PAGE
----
Pokémon GO are two words you're hearing a lot, but what do they mean? And why are there children (and OK, grown-ups) wandering your neighborhood glued to their phones?
First, a refresher: Pokémon (or pocket monsters) are fictional creatures developed in Japan that inspired Nintendo video games, trading cards, and even TV cartoons starting in the late 1990s and stretching through today. The adorable, yellow, 20-year-old Pikachu, pictured above, is probably the most recognizable of the gang.
Enter Pokémon GO in July 2016. The free Smartphone app is like a scavenger hunt, superimposing images of the characters over images of players' real locations. Users can actually see creatures appearing in their homes and on streets from their screens because the app uses cameraphones and GPS.
The Pokémon GO app vaguely instructs players where to go to find the collectible critters--the more footprints underneath a character's icon, the farther away the player is from it. But when a player's close, she sees just one footprint and gets notified with a buzzing phone that a Pokémon is nearby. There are also designated areas all across the country for picking up supplies and fun facts, called Pokéstops. The goal is to track down all of the various Pokémon creatures (and there are a LOT), capture them, and then make them the best they can be by performing certain actions in the game, including battling other players' Pokémon at designated virtual gyms. The result: kids and adults alike walk around staring at their iPhones and Androids with very specific (though odd-looking to bystanders) destinations.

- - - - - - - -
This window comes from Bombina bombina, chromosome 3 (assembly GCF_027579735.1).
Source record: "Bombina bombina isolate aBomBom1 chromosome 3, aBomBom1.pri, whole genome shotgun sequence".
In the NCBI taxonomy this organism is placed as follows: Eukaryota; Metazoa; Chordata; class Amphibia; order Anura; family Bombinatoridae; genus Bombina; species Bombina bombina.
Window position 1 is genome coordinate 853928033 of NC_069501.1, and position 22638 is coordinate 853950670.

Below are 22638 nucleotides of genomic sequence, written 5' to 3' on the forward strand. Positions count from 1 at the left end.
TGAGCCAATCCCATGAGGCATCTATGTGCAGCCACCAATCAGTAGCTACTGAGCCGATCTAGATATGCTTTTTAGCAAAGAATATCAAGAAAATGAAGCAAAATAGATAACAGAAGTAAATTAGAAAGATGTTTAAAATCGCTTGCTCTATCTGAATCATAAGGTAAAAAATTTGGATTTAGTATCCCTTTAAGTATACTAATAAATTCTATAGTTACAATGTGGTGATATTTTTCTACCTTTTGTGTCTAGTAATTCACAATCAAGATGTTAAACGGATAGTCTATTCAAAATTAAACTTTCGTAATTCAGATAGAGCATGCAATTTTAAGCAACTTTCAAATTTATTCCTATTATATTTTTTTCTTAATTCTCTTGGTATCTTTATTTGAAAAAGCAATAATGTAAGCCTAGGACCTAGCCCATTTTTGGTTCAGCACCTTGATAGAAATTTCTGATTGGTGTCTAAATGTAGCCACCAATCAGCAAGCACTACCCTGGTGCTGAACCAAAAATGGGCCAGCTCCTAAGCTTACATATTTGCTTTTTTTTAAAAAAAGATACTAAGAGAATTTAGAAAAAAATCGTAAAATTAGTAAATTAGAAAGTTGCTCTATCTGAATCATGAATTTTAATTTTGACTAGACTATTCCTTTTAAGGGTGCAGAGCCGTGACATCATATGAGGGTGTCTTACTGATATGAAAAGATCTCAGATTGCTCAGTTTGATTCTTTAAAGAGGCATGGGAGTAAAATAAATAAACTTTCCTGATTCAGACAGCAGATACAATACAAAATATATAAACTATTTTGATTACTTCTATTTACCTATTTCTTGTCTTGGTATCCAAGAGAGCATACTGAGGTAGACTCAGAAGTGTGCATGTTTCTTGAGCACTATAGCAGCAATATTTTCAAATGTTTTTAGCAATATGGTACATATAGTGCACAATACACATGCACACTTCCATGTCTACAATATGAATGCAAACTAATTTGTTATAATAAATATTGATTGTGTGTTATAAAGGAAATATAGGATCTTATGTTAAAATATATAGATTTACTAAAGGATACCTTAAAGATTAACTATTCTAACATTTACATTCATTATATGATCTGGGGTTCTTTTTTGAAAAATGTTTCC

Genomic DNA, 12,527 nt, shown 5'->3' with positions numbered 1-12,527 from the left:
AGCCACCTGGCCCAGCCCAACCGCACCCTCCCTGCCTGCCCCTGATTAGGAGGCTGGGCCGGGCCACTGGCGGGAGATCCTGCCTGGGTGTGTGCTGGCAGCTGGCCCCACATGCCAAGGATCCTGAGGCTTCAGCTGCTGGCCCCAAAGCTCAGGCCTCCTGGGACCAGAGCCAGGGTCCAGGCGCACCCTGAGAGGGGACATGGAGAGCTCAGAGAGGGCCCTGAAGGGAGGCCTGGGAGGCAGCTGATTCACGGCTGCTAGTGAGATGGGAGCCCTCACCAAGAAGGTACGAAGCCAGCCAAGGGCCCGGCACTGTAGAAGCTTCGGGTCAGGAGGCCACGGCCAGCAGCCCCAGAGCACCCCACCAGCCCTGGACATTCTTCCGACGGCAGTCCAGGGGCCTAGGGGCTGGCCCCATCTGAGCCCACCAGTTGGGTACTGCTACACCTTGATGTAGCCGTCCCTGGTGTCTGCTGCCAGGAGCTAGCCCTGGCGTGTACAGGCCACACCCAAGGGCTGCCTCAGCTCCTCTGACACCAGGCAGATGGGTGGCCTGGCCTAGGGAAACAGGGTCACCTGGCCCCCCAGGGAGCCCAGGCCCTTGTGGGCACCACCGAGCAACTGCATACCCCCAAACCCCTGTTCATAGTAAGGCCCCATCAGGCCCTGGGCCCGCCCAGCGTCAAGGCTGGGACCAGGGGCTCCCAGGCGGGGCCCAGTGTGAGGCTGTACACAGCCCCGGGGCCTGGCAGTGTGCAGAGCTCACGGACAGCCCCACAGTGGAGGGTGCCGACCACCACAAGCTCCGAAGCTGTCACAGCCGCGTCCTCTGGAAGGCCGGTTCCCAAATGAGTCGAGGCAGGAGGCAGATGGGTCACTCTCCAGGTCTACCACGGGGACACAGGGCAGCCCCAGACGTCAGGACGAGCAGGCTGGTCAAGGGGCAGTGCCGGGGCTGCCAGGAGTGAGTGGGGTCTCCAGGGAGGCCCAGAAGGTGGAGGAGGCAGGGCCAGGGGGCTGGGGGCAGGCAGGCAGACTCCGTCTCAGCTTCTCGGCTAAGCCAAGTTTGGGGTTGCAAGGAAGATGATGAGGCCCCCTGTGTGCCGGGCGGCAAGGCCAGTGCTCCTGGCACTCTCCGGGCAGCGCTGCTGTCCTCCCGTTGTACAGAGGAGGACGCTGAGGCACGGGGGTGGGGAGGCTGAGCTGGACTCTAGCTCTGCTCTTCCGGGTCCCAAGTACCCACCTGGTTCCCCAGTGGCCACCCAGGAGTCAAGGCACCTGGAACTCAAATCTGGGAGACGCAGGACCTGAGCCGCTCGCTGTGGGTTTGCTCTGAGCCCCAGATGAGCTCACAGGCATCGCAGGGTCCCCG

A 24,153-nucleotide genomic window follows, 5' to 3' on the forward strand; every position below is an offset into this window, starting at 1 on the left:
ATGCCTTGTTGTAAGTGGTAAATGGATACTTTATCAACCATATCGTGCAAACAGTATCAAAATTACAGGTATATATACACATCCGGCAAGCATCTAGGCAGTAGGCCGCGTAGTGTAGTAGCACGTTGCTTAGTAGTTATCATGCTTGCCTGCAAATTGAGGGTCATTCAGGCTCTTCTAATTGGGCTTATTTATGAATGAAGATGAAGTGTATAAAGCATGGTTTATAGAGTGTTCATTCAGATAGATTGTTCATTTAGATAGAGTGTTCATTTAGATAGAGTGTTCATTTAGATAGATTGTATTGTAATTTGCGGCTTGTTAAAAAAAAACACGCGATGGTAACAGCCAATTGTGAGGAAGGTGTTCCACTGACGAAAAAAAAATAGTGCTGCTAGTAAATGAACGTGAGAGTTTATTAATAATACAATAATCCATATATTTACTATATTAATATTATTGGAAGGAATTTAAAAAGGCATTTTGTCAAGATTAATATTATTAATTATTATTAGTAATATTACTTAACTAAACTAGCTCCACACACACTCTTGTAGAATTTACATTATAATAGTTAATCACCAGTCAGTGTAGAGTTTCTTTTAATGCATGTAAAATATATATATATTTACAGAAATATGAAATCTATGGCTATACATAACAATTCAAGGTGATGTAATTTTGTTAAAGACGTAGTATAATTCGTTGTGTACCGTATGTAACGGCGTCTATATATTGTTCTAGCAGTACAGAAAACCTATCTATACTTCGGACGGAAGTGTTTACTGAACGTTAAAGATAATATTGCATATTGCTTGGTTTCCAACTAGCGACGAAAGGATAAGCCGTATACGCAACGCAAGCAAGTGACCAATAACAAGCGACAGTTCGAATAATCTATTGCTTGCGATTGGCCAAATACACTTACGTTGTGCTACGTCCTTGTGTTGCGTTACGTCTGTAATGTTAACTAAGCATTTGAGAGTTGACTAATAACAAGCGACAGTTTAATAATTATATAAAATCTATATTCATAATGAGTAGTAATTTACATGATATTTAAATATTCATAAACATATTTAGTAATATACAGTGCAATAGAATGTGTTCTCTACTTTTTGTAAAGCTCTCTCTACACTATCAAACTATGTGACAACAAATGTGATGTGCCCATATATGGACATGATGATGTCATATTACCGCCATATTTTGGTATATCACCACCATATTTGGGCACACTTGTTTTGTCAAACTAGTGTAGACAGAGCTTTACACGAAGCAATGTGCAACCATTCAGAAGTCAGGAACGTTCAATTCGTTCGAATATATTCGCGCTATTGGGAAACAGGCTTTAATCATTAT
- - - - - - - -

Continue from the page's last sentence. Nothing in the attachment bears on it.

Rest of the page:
Just days after Pokémon GO's release, it's already been downloaded on more than 5% of all Android phones in the U.S., and it may overtake Twitter's app popularity, according to Business Insider. Those who praise the game like that it motivates video game-loving children to leave the house and get exercise. Unfortunately, though, there have already been a number of complaints about the app.
For starters, homeowners have taken to social media to grumble about trespassers on their property searching for and battling Pokémon. Players, themselves, have gotten into accidents because they were so focused on their phones while they were out playing. The app is believed to have facilitated robberies, according to BuzzFeed, and it even can be used for kidnappings, since players can spend money to lure the characters to certain locations, which can in turn attract other young players.
Still, the addictiveness of the game means the Pokémon GO frenzy isn't likely to fade soon, especially since Niantic Labs, the software development company behind the app and its unbranded augmented reality mobile game predecessor, Ingress, has announced new features are being added. But get the kids and grandkids to follow these safety tips from the Philadelphia Police Department to enjoy the craze without incident.
See Pokémon GO in action below so you know exactly what it is:
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